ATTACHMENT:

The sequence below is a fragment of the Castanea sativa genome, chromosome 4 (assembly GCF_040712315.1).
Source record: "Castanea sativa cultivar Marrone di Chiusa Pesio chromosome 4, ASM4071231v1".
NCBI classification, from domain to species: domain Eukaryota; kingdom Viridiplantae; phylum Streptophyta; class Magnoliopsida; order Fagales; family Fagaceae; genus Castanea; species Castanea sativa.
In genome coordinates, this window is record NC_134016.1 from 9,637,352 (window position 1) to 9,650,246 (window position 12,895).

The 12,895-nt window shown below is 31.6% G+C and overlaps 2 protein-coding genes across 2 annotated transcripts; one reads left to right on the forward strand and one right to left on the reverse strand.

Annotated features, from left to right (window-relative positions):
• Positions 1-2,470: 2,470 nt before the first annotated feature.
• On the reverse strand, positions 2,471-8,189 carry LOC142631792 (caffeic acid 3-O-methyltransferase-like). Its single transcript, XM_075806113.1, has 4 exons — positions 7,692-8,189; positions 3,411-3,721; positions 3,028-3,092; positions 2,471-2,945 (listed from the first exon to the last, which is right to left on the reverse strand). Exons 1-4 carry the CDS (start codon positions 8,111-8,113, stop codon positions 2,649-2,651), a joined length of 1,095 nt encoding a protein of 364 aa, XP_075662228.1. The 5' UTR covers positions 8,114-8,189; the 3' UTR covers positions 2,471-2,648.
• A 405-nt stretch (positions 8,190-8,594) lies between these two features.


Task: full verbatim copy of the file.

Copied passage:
The sequence below is a fragment of the Castanea sativa genome, chromosome 4 (assembly GCF_040712315.1).
Source record: "Castanea sativa cultivar Marrone di Chiusa Pesio chromosome 4, ASM4071231v1".
NCBI classification, from domain to species: domain Eukaryota; kingdom Viridiplantae; phylum Streptophyta; class Magnoliopsida; order Fagales; family Fagaceae; genus Castanea; species Castanea sativa.
In genome coordinates, this window is record NC_134016.1 from 9,637,352 (window position 1) to 9,650,246 (window position 12,895).

The 12,895-nt window shown below is 31.6% G+C and overlaps 2 protein-coding genes across 2 annotated transcripts; one reads left to right on the forward strand and one right to left on the reverse strand.

Annotated features, from left to right (window-relative positions):
• Positions 1-2,470: 2,470 nt before the first annotated feature.
• On the reverse strand, positions 2,471-8,189 carry LOC142631792 (caffeic acid 3-O-methyltransferase-like). Its single transcript, XM_075806113.1, has 4 exons — positions 7,692-8,189; positions 3,411-3,721; positions 3,028-3,092; positions 2,471-2,945 (listed from the first exon to the last, which is right to left on the reverse strand). Exons 1-4 carry the CDS (start codon positions 8,111-8,113, stop codon positions 2,649-2,651), a joined length of 1,095 nt encoding a protein of 364 aa, XP_075662228.1. The 5' UTR covers positions 8,114-8,189; the 3' UTR covers positions 2,471-2,648.
• A 405-nt stretch (positions 8,190-8,594) lies between these two features.